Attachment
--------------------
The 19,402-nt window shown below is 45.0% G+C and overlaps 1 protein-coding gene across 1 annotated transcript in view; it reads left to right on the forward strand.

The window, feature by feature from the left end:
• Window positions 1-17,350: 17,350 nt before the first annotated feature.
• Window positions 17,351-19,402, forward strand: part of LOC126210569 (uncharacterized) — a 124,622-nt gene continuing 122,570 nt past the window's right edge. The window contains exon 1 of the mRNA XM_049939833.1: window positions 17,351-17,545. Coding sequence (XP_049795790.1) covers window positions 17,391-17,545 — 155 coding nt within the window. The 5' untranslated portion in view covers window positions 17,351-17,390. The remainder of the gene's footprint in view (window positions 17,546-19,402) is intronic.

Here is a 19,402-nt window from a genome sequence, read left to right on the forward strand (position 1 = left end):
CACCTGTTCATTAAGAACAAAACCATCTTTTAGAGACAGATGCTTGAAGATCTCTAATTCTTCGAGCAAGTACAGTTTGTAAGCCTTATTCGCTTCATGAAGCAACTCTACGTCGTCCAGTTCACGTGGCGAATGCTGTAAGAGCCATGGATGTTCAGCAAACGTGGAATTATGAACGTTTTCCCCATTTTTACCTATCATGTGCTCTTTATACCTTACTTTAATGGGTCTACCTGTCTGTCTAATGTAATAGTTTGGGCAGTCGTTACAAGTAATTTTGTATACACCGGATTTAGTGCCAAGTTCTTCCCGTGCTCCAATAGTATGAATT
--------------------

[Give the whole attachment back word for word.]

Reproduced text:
The 19,402-nt window shown below is 45.0% G+C and overlaps 1 protein-coding gene across 1 annotated transcript in view; it reads left to right on the forward strand.

The window, feature by feature from the left end:
• Window positions 1-17,350: 17,350 nt before the first annotated feature.
• Window positions 17,351-19,402, forward strand: part of LOC126210569 (uncharacterized) — a 124,622-nt gene continuing 122,570 nt past the window's right edge. The window contains exon 1 of the mRNA XM_049939833.1: window positions 17,351-17,545. Coding sequence (XP_049795790.1) covers window positions 17,391-17,545 — 155 coding nt within the window. The 5' untranslated portion in view covers window positions 17,351-17,390. The remainder of the gene's footprint in view (window positions 17,546-19,402) is intronic.

Here is a 19,402-nt window from a genome sequence, read left to right on the forward strand (position 1 = left end):
CACCTGTTCATTAAGAACAAAACCATCTTTTAGAGACAGATGCTTGAAGATCTCTAATTCTTCGAGCAAGTACAGTTTGTAAGCCTTATTCGCTTCATGAAGCAACTCTACGTCGTCCAGTTCACGTGGCGAATGCTGTAAGAGCCATGGATGTTCAGCAAACGTGGAATTATGAACGTTTTCCCCATTTTTACCTATCATGTGCTCTTTATACCTTACTTTAATGGGTCTACCTGTCTGTCTAATGTAATAGTTTGGGCAGTCGTTACAAGTAATTTTGTATACACCGGATTTAGTGCCAAGTTCTTCCCGTGCTCCAATAGTATGAATT